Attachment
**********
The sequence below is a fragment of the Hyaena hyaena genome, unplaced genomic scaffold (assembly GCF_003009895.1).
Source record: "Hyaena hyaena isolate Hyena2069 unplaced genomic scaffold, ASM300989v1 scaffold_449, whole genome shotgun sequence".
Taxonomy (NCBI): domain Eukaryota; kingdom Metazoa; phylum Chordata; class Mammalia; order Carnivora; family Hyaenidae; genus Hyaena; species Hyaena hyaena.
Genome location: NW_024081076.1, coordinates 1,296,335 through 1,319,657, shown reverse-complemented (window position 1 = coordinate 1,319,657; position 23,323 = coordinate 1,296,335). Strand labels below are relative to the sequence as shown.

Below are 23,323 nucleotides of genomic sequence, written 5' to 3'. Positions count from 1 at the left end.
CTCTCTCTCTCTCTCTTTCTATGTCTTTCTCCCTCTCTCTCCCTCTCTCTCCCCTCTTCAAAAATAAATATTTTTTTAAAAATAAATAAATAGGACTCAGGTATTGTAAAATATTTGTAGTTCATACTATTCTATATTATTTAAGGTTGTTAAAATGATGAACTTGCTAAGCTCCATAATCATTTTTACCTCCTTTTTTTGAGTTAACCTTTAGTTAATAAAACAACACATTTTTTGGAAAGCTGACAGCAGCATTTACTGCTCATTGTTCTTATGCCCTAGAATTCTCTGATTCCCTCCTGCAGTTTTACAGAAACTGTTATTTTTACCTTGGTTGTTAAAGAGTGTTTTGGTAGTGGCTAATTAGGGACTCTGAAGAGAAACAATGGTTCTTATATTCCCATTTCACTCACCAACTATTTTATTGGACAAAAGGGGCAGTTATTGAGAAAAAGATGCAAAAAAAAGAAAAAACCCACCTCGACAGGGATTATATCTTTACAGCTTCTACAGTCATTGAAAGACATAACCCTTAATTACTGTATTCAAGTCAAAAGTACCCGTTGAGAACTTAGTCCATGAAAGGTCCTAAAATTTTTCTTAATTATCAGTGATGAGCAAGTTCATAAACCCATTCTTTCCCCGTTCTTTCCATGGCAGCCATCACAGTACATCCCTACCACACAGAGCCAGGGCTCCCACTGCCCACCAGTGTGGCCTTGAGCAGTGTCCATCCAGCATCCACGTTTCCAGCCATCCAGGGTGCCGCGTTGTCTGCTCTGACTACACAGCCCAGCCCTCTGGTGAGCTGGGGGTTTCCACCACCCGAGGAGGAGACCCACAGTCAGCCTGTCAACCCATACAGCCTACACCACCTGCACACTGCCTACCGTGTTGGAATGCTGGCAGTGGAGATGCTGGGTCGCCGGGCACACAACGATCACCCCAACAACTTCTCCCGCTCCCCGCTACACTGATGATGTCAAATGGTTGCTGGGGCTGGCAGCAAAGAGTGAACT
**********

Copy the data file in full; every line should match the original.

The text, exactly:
The sequence below is a fragment of the Hyaena hyaena genome, unplaced genomic scaffold (assembly GCF_003009895.1).
Source record: "Hyaena hyaena isolate Hyena2069 unplaced genomic scaffold, ASM300989v1 scaffold_449, whole genome shotgun sequence".
Taxonomy (NCBI): domain Eukaryota; kingdom Metazoa; phylum Chordata; class Mammalia; order Carnivora; family Hyaenidae; genus Hyaena; species Hyaena hyaena.
Genome location: NW_024081076.1, coordinates 1,296,335 through 1,319,657, shown reverse-complemented (window position 1 = coordinate 1,319,657; position 23,323 = coordinate 1,296,335). Strand labels below are relative to the sequence as shown.

Below are 23,323 nucleotides of genomic sequence, written 5' to 3'. Positions count from 1 at the left end.
CTCTCTCTCTCTCTCTTTCTATGTCTTTCTCCCTCTCTCTCCCTCTCTCTCCCCTCTTCAAAAATAAATATTTTTTTAAAAATAAATAAATAGGACTCAGGTATTGTAAAATATTTGTAGTTCATACTATTCTATATTATTTAAGGTTGTTAAAATGATGAACTTGCTAAGCTCCATAATCATTTTTACCTCCTTTTTTTGAGTTAACCTTTAGTTAATAAAACAACACATTTTTTGGAAAGCTGACAGCAGCATTTACTGCTCATTGTTCTTATGCCCTAGAATTCTCTGATTCCCTCCTGCAGTTTTACAGAAACTGTTATTTTTACCTTGGTTGTTAAAGAGTGTTTTGGTAGTGGCTAATTAGGGACTCTGAAGAGAAACAATGGTTCTTATATTCCCATTTCACTCACCAACTATTTTATTGGACAAAAGGGGCAGTTATTGAGAAAAAGATGCAAAAAAAAGAAAAAACCCACCTCGACAGGGATTATATCTTTACAGCTTCTACAGTCATTGAAAGACATAACCCTTAATTACTGTATTCAAGTCAAAAGTACCCGTTGAGAACTTAGTCCATGAAAGGTCCTAAAATTTTTCTTAATTATCAGTGATGAGCAAGTTCATAAACCCATTCTTTCCCCGTTCTTTCCATGGCAGCCATCACAGTACATCCCTACCACACAGAGCCAGGGCTCCCACTGCCCACCAGTGTGGCCTTGAGCAGTGTCCATCCAGCATCCACGTTTCCAGCCATCCAGGGTGCCGCGTTGTCTGCTCTGACTACACAGCCCAGCCCTCTGGTGAGCTGGGGGTTTCCACCACCCGAGGAGGAGACCCACAGTCAGCCTGTCAACCCATACAGCCTACACCACCTGCACACTGCCTACCGTGTTGGAATGCTGGCAGTGGAGATGCTGGGTCGCCGGGCACACAACGATCACCCCAACAACTTCTCCCGCTCCCCGCTACACTGATGATGTCAAATGGTTGCTGGGGCTGGCAGCAAAGAGTGAACT